I'll confess right at the top — I'm about as geeky about martian exploration as anything, and with each new discovery brought back to us by the NASA Curiosity rover, my heart sings a little. There's something incredibly exhilarating, humbling and inspiring about knowing just how far our scientific achievement and ambitions can take us, and in this case, that's all the way to the surface of Mars. On Wednesday, all that collective effort turned up an exciting revelation — the NASA rover Curiosity found new fluid evidence in the Red Planet's past, by way of some "two-toned" mineral veins.
In short, this is a discovery that should allow researchers to learn more than ever before about the history of fluids on the Martian surface. As detailed by NASA's Jet Propulsion Laboratory blog, here's the basic idea: Curiosity has been analyzing rock samples from different layers of the martian mountain Aeolis Mons, also known as "Mt. Sharp," and in doing so it made a startling discovery: veins of light minerals bordered by partially-eroded dark ones, discovered inside the rock of a basin once home to a lake. The light and dark coloration, according to the NASA report, suggests that fluid was moving inside the rock after the basin had otherwise dried up, further suggesting that Mars possesses the potential to host microbial life.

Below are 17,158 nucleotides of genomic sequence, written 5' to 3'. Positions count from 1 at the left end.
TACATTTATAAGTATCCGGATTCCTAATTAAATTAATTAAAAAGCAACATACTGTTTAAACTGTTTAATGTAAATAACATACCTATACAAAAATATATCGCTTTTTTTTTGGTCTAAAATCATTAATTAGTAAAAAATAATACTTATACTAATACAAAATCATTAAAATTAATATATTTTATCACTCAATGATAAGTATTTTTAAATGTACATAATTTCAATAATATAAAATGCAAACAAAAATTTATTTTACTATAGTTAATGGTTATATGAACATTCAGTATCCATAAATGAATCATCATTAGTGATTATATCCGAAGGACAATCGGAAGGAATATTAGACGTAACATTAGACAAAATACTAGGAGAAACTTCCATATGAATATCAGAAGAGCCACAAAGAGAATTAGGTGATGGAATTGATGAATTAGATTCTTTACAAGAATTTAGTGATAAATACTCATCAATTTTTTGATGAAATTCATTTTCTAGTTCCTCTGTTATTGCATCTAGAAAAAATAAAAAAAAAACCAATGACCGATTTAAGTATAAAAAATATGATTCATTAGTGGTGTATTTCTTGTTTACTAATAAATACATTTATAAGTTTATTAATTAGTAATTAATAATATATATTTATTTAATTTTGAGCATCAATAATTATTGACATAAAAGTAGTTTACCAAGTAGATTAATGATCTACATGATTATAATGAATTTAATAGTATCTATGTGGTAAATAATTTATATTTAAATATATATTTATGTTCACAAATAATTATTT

And of course, when you're roaming the surface of a strange, foreign world, nothing's quite as exciting as finding signs of any kind of life being able to thrive. Linda Kah, a member of the Curiosity team with the University of Tennessee, Knoxville, describes the mineral veins as looking "like ice cream sandwiches" in the report, and that's an evocative description — who hasn't eaten one of those things at some point? Kah described Curiosity's exciting find to the Los Angeles Times:
Not only does this help us try to understand the chemistry of the rocks that we measure in the region, but on a different sort of scale it tells us that fluids were around on Mars for a long time.
To put it simply, this is just one more step in the long process of unraveling Mars' mysteries. But we've had a lot of these kinds of stories lately, thanks to the noble little Curiosity. Since it launched back in November 2011, and finished its long voyage to Mars in August 2012, it's provided us with a tremendous amount of new insight into Mars' habitability. Here's hoping it uncovers a lot more while it has the time — while it's fueled by nuclear power, it'll eventually run out of juice at some point in the next few years.
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